Weekly Market Update
TRUMP'S CUTS MAY HURT UNIVERSITY RESEARCH
Thursday, April 6, 2017
The Trump administration proposed a cut of nearly 20% from the National Institute of Health's funding, the largest backer of university-based research. In response to GOP members' concerns about hindering important developments in cancer and epidemiology science, Health and Human Services Secretary, Tom Price, argued that the cut will not hurt research as it applies only to overhead reimbursements to colleges and universities. On the other hand, universities argued that indirect costs are essential to cover laboratory and administrative fees. Further, since colleges and universities are increasingly efficient in managing these indirect research costs, the cut will likely create additional funding burdens for the schools. If Congress accepts the proposal, state institutions may be the first to suffer without outside resources to cover lab costs.
In Other News
- The Securities and Exchange Commission may increase fines under new, bi-partisan legislation. If the bill passes, the maximum penalty amount for individuals and financial firms would increase by approximately 450% and 1000%, respectively.
- A bill that would give Kentucky school districts more autonomy in reforming struggling schools has been approved by the House. If the Senate signs off, it will go to Kentucky Governor, Matt Bevin. In the meantime, the Kentucky Department of Education is working on the development of a new accountability system for schools and districts.
- White House economic adviser, Gary Cohn, supports the separation of commercial and investment banking. While his idea is consistent with the Trump administration's goal of simplifying the banking system, Wall Street argues that such a law is unnecessary given increased regulation since the 2008 financial crisis.
- U.S. factory activity cooled slightly as U.S. manufacturing activity dropped from a two-and-a-half year high in March. Despite the decline in activity, manufacturing industries have reported growth as construction spending and factory employment remains strong.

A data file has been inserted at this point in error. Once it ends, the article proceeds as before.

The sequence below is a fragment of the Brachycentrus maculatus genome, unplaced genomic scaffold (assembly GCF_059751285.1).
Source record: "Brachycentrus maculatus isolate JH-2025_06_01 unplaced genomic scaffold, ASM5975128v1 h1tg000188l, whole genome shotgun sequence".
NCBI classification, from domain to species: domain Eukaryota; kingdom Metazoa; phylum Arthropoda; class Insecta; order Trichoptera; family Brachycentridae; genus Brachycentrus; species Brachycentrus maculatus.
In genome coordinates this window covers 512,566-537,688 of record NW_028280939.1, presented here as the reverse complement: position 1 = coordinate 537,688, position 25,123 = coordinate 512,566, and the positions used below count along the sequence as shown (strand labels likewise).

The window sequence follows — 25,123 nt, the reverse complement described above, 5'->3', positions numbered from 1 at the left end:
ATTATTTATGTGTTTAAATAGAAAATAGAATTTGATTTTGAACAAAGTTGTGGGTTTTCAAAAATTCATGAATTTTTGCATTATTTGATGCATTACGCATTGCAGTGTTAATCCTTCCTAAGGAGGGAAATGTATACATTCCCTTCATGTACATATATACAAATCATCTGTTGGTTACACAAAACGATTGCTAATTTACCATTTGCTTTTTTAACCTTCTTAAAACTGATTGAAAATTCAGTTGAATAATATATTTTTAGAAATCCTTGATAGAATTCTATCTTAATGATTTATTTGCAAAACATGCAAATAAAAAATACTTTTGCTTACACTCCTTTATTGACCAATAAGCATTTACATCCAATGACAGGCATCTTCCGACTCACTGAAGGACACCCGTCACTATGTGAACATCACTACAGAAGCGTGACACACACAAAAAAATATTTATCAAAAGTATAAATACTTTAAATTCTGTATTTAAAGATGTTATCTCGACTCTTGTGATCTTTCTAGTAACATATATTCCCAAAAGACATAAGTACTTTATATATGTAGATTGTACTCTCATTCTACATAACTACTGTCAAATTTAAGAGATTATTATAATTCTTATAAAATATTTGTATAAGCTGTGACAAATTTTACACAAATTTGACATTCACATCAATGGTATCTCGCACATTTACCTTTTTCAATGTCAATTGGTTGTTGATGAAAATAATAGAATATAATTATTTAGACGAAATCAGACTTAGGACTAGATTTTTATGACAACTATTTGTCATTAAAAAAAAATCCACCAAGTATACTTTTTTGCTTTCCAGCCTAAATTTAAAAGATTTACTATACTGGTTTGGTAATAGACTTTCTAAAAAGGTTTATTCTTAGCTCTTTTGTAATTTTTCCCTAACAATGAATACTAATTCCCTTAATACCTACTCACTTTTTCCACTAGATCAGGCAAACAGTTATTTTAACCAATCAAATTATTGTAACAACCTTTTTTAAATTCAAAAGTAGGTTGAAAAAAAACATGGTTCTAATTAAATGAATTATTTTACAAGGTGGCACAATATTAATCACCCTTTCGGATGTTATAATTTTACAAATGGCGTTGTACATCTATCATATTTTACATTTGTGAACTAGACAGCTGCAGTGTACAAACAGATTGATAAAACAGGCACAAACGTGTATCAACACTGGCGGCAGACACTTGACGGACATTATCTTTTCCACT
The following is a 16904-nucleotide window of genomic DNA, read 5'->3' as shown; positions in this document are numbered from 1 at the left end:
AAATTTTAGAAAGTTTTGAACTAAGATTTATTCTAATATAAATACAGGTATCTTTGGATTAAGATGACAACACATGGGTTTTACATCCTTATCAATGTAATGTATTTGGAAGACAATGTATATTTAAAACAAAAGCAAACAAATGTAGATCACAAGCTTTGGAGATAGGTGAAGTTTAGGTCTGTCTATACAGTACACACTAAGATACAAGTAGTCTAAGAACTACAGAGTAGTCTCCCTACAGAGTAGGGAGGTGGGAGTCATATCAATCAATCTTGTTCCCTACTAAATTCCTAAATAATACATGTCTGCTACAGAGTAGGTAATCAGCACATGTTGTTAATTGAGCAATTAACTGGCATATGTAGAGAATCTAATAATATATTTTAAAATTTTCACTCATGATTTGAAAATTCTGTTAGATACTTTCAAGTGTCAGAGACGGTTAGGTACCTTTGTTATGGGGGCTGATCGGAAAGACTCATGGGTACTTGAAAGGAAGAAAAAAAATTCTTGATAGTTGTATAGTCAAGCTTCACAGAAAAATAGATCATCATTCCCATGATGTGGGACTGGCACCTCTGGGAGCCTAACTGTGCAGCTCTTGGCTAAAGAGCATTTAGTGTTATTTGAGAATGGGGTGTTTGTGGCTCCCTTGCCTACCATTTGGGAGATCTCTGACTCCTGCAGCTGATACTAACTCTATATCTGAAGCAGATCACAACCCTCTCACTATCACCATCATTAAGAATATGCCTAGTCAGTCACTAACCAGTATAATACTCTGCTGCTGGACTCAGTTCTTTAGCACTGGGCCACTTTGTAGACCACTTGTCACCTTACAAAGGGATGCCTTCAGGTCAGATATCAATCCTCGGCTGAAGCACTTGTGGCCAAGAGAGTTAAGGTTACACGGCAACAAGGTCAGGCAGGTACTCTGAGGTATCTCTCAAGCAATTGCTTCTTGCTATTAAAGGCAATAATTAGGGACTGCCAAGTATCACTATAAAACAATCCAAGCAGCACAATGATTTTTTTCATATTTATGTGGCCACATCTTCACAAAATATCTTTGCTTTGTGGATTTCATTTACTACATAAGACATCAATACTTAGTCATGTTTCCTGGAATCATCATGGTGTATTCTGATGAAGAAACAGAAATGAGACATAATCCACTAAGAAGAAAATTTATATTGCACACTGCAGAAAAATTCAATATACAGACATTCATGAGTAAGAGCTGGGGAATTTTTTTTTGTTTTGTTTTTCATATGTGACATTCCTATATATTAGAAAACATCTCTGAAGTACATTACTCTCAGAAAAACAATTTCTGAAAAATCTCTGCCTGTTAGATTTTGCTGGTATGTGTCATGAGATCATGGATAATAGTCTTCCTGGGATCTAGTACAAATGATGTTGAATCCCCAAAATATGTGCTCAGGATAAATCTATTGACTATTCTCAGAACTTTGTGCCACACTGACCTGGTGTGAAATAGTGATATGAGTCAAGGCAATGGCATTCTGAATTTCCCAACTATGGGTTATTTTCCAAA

- Despite its promises to borrowers, student loan provider Navient filed court documents recanting those promises. In the recent past, Navient appeared dedicated to helping Americans pay their student loan debt. In a recent lawsuit with the U.S Department of Education, Navient states that it may not act in the interest of debtors, and that its main job is to get debtors to repay creditors.
- The Connecticut State College and University system (CSCU) is facing cuts and consolidations. CSCU President, Mark E. Ojakian, is laying the groundwork for systemwide consolidation of various components. Ojakian is recommending merging the system's 12 community colleges. Similarly, financial deficits and less-than-positive demographic projections have forced other states into the same position of considering consolidations.
Rating Agency Update
- Moody's assigned Aa1 to University of Southern California's Series 2017 Taxable Bonds. The outlook is stable.
- Moody's assigned Aa3 to Denison University's $65M Series A&B. The outlook is stable.
- Moody's assigned an A3 to Clarkson University's proposed Series 2017 Bonds. The outlook is negative.
- S&P assigned AA to University of Southern California's Series 2017 Taxable Bonds. The outlook is stable.
- S&P downgraded St. John's College's Series 2016 Revenue Bonds and Series 2007 Economic Development Revenue and Refunding Bonds to BBB. The outlook is stable.
- S&P downgraded Western State Colorado University's Series 2010A, 2010B, 2010C, 2011A, and 2011B Institutional Enterprise Revenue Bonds to BBB. The outlook is stable.
- S&P assigned AAA to Stanford University's Series 2017 Taxable Bonds. The outlook is stable.